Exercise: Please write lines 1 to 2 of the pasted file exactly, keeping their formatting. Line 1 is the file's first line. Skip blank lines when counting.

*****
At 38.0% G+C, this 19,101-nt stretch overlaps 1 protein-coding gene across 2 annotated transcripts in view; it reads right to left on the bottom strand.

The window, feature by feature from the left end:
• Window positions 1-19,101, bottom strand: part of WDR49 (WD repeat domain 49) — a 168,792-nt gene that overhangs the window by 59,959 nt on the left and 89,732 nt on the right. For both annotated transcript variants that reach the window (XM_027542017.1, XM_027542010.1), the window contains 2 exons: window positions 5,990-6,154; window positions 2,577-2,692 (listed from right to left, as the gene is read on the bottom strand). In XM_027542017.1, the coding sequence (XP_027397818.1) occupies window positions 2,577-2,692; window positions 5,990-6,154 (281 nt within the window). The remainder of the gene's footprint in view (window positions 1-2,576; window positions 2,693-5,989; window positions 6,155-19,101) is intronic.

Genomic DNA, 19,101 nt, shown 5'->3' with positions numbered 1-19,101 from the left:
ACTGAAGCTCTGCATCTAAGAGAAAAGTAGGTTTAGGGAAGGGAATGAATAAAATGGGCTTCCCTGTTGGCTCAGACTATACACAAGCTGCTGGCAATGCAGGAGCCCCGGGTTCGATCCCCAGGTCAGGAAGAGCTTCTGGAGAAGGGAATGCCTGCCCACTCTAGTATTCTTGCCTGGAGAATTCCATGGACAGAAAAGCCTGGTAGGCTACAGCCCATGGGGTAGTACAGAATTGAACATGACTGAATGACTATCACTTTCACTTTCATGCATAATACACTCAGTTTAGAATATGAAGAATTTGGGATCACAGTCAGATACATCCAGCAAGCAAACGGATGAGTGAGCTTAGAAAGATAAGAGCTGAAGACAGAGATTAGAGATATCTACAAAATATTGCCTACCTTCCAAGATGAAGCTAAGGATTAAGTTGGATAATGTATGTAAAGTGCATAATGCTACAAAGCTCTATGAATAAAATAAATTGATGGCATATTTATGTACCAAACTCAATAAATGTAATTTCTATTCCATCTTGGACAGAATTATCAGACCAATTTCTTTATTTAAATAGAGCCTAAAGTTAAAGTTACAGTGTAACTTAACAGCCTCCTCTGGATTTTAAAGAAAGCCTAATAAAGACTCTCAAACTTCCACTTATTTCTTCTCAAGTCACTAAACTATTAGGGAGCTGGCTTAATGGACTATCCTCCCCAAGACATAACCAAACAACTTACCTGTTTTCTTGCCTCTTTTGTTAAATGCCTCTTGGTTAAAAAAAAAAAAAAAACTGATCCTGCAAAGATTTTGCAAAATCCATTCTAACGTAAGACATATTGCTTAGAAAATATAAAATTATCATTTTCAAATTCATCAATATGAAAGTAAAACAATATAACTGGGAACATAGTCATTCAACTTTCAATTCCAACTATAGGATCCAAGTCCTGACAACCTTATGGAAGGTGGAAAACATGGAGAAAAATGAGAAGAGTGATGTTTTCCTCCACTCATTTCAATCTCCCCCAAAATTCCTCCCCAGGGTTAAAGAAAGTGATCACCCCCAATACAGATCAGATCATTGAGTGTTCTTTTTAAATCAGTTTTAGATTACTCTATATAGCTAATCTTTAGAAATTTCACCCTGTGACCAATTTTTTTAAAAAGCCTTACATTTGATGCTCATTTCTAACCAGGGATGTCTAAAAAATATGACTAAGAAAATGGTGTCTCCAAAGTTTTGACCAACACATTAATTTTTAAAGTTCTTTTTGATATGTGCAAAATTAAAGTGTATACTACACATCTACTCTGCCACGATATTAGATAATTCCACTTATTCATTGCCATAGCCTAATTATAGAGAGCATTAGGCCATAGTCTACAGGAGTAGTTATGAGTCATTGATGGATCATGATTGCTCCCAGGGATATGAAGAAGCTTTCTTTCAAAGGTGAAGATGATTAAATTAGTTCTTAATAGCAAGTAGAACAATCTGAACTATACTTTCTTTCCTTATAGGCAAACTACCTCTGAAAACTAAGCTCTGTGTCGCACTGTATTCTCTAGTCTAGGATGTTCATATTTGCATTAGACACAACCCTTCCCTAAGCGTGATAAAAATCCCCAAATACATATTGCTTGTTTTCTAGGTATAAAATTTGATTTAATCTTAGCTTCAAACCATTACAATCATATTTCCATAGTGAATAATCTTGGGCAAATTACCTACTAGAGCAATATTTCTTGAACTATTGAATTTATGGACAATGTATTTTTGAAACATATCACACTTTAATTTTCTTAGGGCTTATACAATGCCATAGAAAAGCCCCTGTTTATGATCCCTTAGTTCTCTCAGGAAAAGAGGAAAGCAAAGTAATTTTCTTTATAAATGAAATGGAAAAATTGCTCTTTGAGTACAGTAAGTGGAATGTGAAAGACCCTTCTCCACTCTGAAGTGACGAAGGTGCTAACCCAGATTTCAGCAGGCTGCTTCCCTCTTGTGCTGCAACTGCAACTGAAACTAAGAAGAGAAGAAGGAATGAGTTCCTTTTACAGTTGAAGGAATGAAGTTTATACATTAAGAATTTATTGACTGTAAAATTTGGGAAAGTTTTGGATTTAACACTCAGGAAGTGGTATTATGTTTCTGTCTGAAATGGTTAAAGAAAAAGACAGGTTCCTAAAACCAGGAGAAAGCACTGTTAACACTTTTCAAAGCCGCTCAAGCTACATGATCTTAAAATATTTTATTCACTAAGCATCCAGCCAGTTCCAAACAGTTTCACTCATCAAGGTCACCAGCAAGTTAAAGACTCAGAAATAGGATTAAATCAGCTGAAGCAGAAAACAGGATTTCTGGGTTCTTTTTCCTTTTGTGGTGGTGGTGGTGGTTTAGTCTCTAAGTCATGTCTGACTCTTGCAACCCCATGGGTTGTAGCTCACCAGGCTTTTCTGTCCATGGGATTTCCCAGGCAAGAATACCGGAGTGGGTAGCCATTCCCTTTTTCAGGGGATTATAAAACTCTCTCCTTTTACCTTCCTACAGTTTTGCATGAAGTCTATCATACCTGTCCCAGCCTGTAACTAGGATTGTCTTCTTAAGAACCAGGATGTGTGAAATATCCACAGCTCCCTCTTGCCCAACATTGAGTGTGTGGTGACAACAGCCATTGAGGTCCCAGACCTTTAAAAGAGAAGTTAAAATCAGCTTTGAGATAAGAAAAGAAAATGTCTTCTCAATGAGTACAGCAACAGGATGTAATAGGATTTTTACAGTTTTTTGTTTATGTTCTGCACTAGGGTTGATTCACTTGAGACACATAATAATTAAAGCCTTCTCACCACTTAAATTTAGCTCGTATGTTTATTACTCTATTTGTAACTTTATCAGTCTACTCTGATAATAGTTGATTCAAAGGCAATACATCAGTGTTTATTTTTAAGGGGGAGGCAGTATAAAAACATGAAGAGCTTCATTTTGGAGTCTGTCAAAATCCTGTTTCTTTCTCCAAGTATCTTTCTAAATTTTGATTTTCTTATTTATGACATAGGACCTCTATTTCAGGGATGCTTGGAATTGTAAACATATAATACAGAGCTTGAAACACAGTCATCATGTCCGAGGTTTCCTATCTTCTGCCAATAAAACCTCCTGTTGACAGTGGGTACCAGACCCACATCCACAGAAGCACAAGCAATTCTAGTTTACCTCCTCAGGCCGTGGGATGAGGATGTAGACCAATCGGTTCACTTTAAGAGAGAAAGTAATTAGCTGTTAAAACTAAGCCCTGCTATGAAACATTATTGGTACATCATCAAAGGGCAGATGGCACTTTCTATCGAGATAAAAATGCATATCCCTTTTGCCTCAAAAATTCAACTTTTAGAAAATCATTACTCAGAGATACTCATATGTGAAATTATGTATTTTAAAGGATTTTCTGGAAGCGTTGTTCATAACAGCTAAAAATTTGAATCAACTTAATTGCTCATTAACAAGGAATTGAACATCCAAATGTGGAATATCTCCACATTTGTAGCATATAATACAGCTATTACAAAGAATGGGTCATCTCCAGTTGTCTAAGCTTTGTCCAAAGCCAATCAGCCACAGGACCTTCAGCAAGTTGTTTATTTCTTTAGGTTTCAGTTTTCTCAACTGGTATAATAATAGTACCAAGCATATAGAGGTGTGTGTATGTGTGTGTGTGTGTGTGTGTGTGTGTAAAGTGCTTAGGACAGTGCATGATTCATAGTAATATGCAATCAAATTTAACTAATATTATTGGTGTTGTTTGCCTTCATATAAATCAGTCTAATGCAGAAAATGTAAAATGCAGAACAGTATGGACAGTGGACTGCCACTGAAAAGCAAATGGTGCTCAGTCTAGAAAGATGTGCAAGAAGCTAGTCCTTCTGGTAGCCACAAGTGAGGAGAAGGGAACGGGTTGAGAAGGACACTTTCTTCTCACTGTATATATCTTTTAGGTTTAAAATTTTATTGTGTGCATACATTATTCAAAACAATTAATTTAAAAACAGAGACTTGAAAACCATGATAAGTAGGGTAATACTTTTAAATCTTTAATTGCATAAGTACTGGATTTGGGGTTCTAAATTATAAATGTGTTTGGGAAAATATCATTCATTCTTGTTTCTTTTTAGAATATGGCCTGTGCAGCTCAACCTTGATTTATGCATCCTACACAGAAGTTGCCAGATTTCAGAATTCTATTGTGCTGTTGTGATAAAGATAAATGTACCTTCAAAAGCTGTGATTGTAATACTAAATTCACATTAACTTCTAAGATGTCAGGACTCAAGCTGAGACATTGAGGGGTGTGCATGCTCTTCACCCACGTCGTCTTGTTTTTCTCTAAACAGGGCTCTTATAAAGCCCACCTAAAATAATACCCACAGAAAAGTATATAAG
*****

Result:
At 38.0% G+C, this 19,101-nt stretch overlaps 1 protein-coding gene across 2 annotated transcripts in view; it reads right to left on the bottom strand.

The window, feature by feature from the left end: